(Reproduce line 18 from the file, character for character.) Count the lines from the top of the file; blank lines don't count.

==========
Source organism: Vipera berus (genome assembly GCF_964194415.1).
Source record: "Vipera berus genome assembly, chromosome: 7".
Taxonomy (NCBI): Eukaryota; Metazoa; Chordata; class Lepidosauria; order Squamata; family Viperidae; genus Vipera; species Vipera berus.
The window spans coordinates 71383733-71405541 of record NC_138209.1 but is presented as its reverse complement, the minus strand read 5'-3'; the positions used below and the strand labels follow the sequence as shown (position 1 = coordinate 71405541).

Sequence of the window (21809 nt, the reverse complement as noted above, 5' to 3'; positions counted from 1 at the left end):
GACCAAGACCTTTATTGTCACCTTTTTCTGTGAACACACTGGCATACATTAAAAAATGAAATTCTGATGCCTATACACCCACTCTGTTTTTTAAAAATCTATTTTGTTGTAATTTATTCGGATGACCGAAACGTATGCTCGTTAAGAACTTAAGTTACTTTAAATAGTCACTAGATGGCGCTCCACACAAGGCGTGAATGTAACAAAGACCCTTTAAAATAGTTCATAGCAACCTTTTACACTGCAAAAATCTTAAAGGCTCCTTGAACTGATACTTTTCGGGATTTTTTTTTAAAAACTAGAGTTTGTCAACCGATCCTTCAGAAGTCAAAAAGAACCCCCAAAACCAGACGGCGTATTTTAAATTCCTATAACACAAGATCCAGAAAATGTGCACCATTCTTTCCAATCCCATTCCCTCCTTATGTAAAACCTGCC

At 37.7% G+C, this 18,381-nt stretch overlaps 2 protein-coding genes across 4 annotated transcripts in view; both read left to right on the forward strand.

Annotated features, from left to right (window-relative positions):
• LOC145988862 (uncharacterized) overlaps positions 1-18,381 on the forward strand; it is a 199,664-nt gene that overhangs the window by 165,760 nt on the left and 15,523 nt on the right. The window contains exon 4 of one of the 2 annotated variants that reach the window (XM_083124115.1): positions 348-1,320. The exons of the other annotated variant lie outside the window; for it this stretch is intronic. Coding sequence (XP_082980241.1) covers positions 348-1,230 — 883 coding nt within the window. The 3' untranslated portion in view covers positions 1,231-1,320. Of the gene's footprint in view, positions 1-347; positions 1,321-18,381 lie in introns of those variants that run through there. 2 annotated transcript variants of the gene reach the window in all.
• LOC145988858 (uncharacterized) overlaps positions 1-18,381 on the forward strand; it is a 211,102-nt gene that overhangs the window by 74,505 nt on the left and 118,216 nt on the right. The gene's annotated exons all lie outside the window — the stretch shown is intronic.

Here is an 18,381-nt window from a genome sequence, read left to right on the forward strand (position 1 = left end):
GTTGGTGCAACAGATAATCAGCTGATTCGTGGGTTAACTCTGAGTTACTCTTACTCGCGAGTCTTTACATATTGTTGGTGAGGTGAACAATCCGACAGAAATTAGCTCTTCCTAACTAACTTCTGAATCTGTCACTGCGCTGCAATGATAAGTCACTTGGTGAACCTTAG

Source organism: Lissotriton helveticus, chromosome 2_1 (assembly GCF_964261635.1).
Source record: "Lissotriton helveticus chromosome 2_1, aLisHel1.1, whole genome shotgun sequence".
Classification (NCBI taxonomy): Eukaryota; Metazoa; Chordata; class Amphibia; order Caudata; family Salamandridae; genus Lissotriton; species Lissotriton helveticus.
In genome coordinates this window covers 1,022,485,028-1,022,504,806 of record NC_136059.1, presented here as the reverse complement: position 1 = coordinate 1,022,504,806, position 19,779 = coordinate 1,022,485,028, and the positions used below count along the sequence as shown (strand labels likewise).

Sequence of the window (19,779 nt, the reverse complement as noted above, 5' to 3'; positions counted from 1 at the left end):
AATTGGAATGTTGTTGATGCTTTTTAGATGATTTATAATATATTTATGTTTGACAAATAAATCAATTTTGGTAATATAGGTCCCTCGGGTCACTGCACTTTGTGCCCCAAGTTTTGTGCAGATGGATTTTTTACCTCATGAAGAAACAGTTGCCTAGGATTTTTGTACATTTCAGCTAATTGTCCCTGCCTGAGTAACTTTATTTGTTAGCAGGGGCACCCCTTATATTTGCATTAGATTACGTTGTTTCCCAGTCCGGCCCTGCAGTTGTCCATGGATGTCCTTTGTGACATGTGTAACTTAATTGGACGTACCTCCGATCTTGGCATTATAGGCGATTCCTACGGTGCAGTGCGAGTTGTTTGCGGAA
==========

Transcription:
AATTGGAATGTTGTTGATGCTTTTTAGATGATTTATAATATATTTATGTTTGACAAATAAATCAATTTTGGTAATATAGGTCCCTCGGGTCACTGCACTTTGTGCCCCAAGTTTTGTGCAGATGGATTTTTTACCTCATGAAGAAACAGTTGCCTAGGATTTTTGTACATTTCAGCTAATTGTCCCTGCCTGAGTAACTTTATTTGTTAGCAGGGGCACCCCTTATATTTGCATTAGATTACGTTGTTTCCCAGTCCGGCCCTGCAGTTGTCCATGGATGTCCTTTGTGACATGTGTAACTTAATTGGACGTACCTCCGATCTTGGCATTATAGGCGATTCCTACGGTGCAGTGCGAGTTGTTTGCGGAA